Dan Weeks ’80, American Studies

Editorial Director, Editor The Iowan magazine at Pioneer Communications, Inc. He’s since worked as a staff and freelance magazine feature and profile writer, photographer, editor, and editorial manager, first for small regional magazines, then for the Better Homes and Gardens family of magazines but also for The Grinnell Magazine and, currently, The Iowan magazine. He’s written or edited more than a dozen books, including the Discovery Channel bestseller Deadliest Catch: Desperate Hours, a collection of sea stories from Bering Sea crab fisherman, and A Hand to Guide Me, an anthology of essays on mentorship by American luminaries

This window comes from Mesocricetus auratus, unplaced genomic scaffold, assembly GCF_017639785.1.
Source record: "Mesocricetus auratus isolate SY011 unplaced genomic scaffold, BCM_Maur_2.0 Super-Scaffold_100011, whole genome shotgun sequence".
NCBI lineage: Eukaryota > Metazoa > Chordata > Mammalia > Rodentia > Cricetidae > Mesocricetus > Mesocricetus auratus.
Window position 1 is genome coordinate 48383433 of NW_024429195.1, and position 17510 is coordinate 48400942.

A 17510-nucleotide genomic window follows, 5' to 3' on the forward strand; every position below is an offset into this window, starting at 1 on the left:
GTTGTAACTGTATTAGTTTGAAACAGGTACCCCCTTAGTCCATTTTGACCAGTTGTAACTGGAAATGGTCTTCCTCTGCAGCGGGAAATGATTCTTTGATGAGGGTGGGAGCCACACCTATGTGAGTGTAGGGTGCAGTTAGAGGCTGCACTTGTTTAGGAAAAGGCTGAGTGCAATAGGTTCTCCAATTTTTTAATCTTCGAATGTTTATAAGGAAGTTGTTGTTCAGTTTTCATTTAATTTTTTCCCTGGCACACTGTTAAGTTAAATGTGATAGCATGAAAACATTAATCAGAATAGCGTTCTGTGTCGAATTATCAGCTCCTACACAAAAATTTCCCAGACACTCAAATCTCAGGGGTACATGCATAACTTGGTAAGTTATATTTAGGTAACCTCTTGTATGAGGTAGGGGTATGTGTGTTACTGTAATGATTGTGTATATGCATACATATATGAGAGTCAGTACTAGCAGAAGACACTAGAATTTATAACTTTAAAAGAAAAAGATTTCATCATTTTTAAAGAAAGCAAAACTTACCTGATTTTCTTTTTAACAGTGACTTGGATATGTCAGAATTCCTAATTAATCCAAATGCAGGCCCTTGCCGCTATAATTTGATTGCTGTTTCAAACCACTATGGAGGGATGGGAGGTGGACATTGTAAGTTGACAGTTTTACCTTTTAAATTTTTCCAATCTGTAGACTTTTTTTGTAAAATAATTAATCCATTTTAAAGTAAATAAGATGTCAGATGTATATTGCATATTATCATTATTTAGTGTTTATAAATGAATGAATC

Mona Ghadiri '11, Debbie Malina '83 & Andrés Chang: The World of Medicine and Information Technology

Friday, April 8, 2016 - 2:00pm to 3:45pm
ARH 302 - Auditorium
Debbie Malina '83, Mona Ghadiri '11 & Andres Chang '05
Wilson Program Speaker Series - Creative Careers:Learning from Alumni

Mona Ghadiri ’11, Anthropology and History

Project manager for Raytheon doing cyber security software project management. On the side, she works with BUMP, a non-profit design studio that has created the Open Socket, an adjustable below the elbow prosthetic that allows an individual to be fit with a prosthetic limb in a half hour for under $400. A traditional prosthetic limb costs upward of $6,000.

Debbie Malina ’83 Ph.D, English